Today’s comic is what would happen if Strong Female Protagonist and Batman had a baby. It’s not halfway between the two, nor is it a mixture of qualities from each, exactly. Rather, it possesses resemblances to both works, while achieving something entirely different and unique on its own terms. Brace yourself for the unflinching look at a troubled and flamboyant world that is My So-Called Secret Identity.
I find it impossible not to compare My So-Called Secret Identity to Strong Female Protagonist as I read it, because so much of the impact, so many of the messages, are similar. Primarily, both take a serious look at the sociopolitical implications of comic-book-type superheroics. While Strong Female Protagonist focuses on no one inspiration in particular, My So-Called Secret Identity very clearly consistently pays homage and alludes to Batman.
Please note that My So-Called Secret Identity must be read in order from the beginning. I won’t get into specific plot revelations, but this is the type of story wherein even minor details could constitute noticeable spoilers, so, you know, caveat lector.
My So-Called Secret Identity takes place in Gloria, a city dominated by heroes and villains, playing out political struggles over their urban stage. Being part of the drama isn’t about superpowers… in laws-of-physics terms, this comic is very grounded. All it takes to be a costumed player is the intelligence, personality, and/or strength to jump in and force the other players to take you seriously.
The problems in Gloria seem perfectly real, the type of thing any one of us might read about browsing the morning’s news links. The difference is that when a terrorist network attacks subway stations in Gloria, the mayor threatens retribution not in a suit and tie surrounded by aging city council members, but in costume and accompanied by a sidekick.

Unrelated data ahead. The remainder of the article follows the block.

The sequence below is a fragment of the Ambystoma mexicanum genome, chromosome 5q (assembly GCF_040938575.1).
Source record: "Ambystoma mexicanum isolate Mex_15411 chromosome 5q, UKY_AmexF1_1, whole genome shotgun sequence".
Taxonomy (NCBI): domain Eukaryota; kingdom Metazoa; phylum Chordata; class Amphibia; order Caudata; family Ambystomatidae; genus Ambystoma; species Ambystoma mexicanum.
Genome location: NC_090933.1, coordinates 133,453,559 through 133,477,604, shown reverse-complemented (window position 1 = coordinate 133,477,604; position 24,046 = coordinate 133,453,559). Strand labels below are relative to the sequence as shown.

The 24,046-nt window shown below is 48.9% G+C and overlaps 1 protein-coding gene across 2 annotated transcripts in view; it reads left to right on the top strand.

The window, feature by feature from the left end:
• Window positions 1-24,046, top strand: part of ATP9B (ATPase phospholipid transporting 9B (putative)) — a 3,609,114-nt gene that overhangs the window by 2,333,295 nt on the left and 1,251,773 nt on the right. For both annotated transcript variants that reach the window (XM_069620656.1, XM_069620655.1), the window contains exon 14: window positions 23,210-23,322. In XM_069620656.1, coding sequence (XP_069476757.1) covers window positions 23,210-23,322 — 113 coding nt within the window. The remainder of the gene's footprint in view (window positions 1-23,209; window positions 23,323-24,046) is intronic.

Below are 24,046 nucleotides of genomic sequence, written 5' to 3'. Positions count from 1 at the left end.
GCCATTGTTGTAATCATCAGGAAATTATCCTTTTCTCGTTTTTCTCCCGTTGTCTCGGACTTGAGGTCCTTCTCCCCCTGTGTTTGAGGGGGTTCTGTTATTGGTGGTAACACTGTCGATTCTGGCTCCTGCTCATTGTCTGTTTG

Those in power have embraced this melodrama, using it to push their agendas and maintain their own status. In Gloria, capes and theatrics are treated with utmost gravity.
In context, none of the superheroics seem the least bit incongruous or silly. My So-Called Secret Identity takes its tone from the dark, gritty type of superhero comics, the ones wherein running around in capes and punching criminals is not fun, but deadly. The characters wholeheartedly embrace this aesthetic, the reality that wearing strange clothes and acting larger than life isn’t just a way to be noticed, but it’s the only way to be taken seriously.
This trend persists, and is accepted, because the participants buy into it so strongly. The heroes and the villains make themselves grand and impossible to ignore, but they pursue their work with such dedication that there’s no room for mockery. Perhaps an outsider could ridicule these theatrics, but those in charge have turned the city into something of a closed set. Any commentary from someone not involved with the performance isn’t given any attention, and breaking into the show is a prohibitively difficult task.